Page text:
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Affirmative Action

When is Affirmative Action Justified?

Affirmative Action is a policy, usually carried out by schools, businesses, government entities, and federal contractors, in which individuals of minority racial status are afforded preferential treatment on the basis of race. Affirmative action came about as part of a desire to rectify the traditional underrepresentation of minority peoples in desirable professions and universities, which negatively impacted their financial and social conditions. Supporters of affirmative action claim that it is a necessary mechanism that corrects the wrongs of the past and ensures equal treatment and an equality of outcomes for minorities.  Many supporters also argue that white Americans have unfairly benefited from the nation’s long history of anti-minority discrimination, which gives white Americans an unfair advantage called “white privilege.” Opponents of affirmative action claim that it is a form of “reverse discrimination” that unjustifiably harms well-being and denies equal access to opportunities for non-minority peoples and for minorities that sometimes do not receive affirmative action coverage, such as Asian-Americans.  Critics also contend that affirmative action excludes better qualified candidates for jobs and placements at universities.  Further, they challenge the notion that white Americans in the present year still enjoy benefits from discriminatory practices that ended several decades ago. This eLesson introduces students to the concept of affirmative action and the debates surrounding it.  After investigating neutral, pro-affirmative action, and anti-affirmative action viewpoints, students will participate in a civil dialogue with their classmates.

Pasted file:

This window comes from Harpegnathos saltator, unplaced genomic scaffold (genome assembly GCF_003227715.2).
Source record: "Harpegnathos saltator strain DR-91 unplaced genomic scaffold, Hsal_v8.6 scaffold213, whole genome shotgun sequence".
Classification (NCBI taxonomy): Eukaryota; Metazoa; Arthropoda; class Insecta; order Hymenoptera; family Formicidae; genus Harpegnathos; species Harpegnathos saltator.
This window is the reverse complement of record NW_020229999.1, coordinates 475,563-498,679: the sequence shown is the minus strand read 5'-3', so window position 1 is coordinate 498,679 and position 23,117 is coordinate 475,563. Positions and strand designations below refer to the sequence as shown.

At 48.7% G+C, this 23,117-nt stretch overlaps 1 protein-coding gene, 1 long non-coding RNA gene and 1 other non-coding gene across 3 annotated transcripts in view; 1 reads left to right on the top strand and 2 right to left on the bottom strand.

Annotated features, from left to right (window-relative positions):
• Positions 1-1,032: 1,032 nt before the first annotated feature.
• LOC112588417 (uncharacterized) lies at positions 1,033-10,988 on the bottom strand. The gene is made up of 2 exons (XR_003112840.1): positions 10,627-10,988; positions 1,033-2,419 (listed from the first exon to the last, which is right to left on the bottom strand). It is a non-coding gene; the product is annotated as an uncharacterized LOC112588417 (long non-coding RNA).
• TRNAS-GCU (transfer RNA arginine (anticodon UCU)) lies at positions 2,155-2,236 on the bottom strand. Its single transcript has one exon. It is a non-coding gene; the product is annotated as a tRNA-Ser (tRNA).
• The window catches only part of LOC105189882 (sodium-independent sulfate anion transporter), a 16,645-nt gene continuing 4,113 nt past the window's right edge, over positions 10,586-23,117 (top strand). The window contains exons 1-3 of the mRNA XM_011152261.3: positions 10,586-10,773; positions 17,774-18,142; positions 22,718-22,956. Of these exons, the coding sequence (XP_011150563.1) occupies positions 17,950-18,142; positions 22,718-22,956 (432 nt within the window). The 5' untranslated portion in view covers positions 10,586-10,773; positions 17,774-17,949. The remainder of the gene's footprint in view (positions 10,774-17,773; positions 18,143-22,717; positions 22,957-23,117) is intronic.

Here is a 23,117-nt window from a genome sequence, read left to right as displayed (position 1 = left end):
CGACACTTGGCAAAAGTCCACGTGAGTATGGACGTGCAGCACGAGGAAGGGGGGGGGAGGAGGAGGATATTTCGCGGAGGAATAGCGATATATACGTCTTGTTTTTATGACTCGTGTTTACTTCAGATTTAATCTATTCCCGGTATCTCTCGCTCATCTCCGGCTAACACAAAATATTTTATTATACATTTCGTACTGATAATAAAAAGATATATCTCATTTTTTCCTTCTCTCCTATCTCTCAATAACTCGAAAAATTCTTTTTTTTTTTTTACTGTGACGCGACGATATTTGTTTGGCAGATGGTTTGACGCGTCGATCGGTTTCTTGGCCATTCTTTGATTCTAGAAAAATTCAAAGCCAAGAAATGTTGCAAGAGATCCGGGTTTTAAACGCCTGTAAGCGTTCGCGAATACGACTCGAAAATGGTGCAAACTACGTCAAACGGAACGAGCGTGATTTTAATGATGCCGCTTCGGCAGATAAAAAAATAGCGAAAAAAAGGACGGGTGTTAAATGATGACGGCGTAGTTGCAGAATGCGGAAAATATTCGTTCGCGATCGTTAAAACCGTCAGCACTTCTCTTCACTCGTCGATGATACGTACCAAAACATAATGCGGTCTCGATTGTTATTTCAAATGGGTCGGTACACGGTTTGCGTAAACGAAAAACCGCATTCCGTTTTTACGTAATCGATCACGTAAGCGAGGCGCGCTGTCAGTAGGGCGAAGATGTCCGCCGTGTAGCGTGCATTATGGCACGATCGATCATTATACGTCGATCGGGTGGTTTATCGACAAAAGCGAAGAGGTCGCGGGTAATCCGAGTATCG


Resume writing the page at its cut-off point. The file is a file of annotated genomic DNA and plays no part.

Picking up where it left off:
1. As homework the night before or as an in-class assignment, ask students to read the neutral background source “Affirmative Action Overview.” Assign the following comprehension questions, which should be submitted as homework or written as an in-class activity.
    1. What is affirmative action?
    2. Why was it developed and implemented, and why is it still being implemented?
    3. What kinds of organizations use affirmative action when selecting job candidates or admitting students?